PIKE COUNTY, Ohio (WCMH) — Judge Patricia A. Cosgrove sentenced suspended Pike County Sheriff Charles Reader Wednesday to three years in prison on charges of theft in office, tampering with evidence, and conflict of interest.

The judge said she gave Reader the minimum, but that the sentence reflects the seriousness of the charges.

Reader received one year in prison on one count of theft in office and one year in prison on a second count of theft in office to run concurrently; two years in prison for tampering with evidence and two years in prison for a second tampering charge to run concurrently; and 6 months in jail on the count of conflict of interest to be served concurrently.

“The court believes that some punishment is appropriate for what you have done, in tarnishing the name of law enforcement,” she said.

The judge cited prison sentences she has imposed on other state officials, “But each case is different,” she said. “There was serious economic harm (in this case), but more importantly the offender held a public office or a position of trust related to the offense.”

The judge said Reader didn’t take advantage of free counseling for his mental health issues, including PTSD.

“You’ve been in law enforcement for 24 years. Whether you are sheriff, sheriff’s deputy, or a judge, you choose to be in this profession. We see horrible things…and we have to conduct ourselves with integrity so that everyone trusts us. You had an obligation.”

The judge said Reader brought shame on the law enforcement community.

Before the sentencing, Reader addressed the court.

“I stand here before you today to take accountability for my actions. I shed bad light on the office of sheriff,” Reader said in between sobs. Reader said he worked hard with the community throughout his career and built up trust.

“I betrayed that trust,” Reader said. “If I could go back and change it, I would a million times. This is not who I am.”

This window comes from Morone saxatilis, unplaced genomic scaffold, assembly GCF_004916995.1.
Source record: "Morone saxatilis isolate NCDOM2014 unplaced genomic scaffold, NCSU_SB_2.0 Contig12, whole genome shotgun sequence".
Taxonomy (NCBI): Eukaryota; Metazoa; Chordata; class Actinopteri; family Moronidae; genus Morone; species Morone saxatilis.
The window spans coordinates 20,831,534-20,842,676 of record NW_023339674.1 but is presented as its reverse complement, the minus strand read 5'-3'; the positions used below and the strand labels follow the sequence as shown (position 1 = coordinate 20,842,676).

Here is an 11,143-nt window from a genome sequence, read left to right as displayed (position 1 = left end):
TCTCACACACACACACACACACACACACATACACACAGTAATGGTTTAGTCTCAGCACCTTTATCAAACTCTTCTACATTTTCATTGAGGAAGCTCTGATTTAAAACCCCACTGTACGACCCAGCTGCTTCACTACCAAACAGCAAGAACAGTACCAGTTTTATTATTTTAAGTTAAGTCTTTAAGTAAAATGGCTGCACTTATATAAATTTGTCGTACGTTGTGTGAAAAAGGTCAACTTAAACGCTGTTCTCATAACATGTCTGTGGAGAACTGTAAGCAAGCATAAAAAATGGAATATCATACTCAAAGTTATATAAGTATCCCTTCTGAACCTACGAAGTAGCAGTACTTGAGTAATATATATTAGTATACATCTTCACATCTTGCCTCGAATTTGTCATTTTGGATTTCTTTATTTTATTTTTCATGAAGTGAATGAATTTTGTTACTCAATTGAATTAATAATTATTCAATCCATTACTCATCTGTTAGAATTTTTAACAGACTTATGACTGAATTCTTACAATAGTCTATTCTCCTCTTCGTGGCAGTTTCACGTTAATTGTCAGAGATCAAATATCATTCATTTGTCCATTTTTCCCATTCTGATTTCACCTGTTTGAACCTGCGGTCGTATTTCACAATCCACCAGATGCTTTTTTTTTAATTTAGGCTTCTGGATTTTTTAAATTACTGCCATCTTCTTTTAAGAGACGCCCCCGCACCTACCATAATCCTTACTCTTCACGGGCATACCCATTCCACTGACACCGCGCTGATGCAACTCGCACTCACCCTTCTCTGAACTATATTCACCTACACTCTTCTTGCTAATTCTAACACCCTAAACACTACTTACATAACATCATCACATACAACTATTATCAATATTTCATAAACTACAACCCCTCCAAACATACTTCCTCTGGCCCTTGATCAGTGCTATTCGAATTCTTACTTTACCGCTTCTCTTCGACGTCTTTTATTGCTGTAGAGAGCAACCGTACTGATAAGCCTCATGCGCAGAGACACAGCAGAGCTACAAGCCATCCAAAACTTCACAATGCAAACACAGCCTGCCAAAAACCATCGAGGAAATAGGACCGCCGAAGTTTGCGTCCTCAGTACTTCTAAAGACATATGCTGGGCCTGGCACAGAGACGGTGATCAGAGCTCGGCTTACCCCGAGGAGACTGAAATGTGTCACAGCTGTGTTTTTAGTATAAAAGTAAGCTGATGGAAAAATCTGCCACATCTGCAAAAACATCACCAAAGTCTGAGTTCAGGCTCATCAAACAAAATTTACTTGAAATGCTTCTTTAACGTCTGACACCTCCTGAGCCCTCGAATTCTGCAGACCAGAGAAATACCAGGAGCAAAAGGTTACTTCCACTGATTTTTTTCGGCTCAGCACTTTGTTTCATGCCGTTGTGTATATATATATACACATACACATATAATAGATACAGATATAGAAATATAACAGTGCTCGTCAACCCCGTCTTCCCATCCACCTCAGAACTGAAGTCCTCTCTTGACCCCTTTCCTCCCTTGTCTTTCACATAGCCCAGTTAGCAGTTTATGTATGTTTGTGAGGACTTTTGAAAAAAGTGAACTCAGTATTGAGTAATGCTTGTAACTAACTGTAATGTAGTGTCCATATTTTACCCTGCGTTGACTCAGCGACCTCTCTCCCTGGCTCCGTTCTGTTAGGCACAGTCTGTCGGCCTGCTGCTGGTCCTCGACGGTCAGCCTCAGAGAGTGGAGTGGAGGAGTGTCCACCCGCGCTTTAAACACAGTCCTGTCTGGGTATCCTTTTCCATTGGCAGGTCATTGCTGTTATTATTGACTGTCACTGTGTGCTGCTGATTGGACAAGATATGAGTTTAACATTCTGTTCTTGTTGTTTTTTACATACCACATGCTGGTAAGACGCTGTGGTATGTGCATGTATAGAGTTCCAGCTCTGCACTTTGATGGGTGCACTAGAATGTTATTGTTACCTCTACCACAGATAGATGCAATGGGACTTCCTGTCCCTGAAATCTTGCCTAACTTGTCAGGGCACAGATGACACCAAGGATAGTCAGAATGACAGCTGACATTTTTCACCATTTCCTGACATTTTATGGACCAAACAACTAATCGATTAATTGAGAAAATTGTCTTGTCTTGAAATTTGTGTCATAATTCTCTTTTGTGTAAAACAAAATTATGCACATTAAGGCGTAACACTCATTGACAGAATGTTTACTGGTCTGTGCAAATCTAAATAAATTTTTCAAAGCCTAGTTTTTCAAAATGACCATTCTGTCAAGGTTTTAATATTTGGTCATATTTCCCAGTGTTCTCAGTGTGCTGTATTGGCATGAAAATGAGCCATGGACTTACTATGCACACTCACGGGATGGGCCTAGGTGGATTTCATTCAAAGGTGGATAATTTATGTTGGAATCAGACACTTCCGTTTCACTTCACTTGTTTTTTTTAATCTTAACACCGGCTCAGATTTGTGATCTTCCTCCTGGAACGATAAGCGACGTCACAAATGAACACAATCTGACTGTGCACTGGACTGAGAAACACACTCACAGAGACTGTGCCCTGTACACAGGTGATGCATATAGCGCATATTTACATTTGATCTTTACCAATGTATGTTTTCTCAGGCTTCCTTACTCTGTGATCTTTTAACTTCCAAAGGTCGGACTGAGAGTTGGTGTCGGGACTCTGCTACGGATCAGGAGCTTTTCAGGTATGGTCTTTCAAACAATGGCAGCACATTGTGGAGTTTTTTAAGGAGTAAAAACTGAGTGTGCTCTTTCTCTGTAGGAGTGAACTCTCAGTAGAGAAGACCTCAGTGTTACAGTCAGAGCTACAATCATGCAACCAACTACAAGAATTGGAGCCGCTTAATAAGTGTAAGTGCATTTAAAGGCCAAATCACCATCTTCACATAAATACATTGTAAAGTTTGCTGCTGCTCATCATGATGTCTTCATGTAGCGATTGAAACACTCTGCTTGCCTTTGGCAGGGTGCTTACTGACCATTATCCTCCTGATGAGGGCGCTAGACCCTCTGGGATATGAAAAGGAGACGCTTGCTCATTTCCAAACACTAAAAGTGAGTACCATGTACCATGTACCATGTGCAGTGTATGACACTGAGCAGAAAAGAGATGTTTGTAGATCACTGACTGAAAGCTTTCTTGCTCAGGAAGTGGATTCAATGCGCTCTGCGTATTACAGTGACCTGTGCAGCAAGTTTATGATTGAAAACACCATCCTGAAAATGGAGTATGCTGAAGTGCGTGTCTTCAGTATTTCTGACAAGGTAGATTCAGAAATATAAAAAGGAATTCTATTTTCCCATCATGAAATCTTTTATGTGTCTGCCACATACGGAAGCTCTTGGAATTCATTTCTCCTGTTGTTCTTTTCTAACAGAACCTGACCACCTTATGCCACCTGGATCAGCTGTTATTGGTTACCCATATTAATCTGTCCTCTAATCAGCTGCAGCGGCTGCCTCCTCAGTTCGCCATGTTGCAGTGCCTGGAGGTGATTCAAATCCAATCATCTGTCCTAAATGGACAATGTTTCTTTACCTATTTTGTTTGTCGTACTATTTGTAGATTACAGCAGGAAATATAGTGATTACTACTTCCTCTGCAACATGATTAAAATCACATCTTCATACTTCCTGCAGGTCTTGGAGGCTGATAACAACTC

Reader said his mental health had suffered during the ordeal. He asked the judge for mercy in the form of community control so he could spend time with his family.

“I am a good person,” Reader said. “Your honor, please don’t send me to prison. I still have a lot of good left in me.”

“Why did you cut open these evidence envelopes and take the money out, and in some cases you put it back?” Judge Cosgrove asked Reader. “Why did you take the money?”

“I took the money — and this does not excuse it — from drug dealers who took it from poor people in this society,” Reader said. He said the drug money went to pay for community services that otherwise could not have been afforded, including a monument to a deceased teen in the community.

Reader said he did not use the money to gamble at Scioto Downs, as was reported.

Prosecutors had asked for a “lengthy prison term” for Reader who pleaded guilty to charges in September 2020 to two counts of theft in office, two counts of tampering with evidence, and conflict of interest.

Waverly police shut down streets around the courthouse during sentencing as an added safety measure.

An anonymous tip in 2018 prompted an investigation into Reader, and he was indicted in June 2019 on 16 charges. He was suspended from his position as sheriff in July 2019.

As Sheriff, Reader received national attention in 2016 after eight members of the Rhoden family were shot execution-style in Pike County. The investigation, that also involved the Ohio Bureau of Criminal Investigation, took more than two years before arrests were made of George Wagner III and members of his family.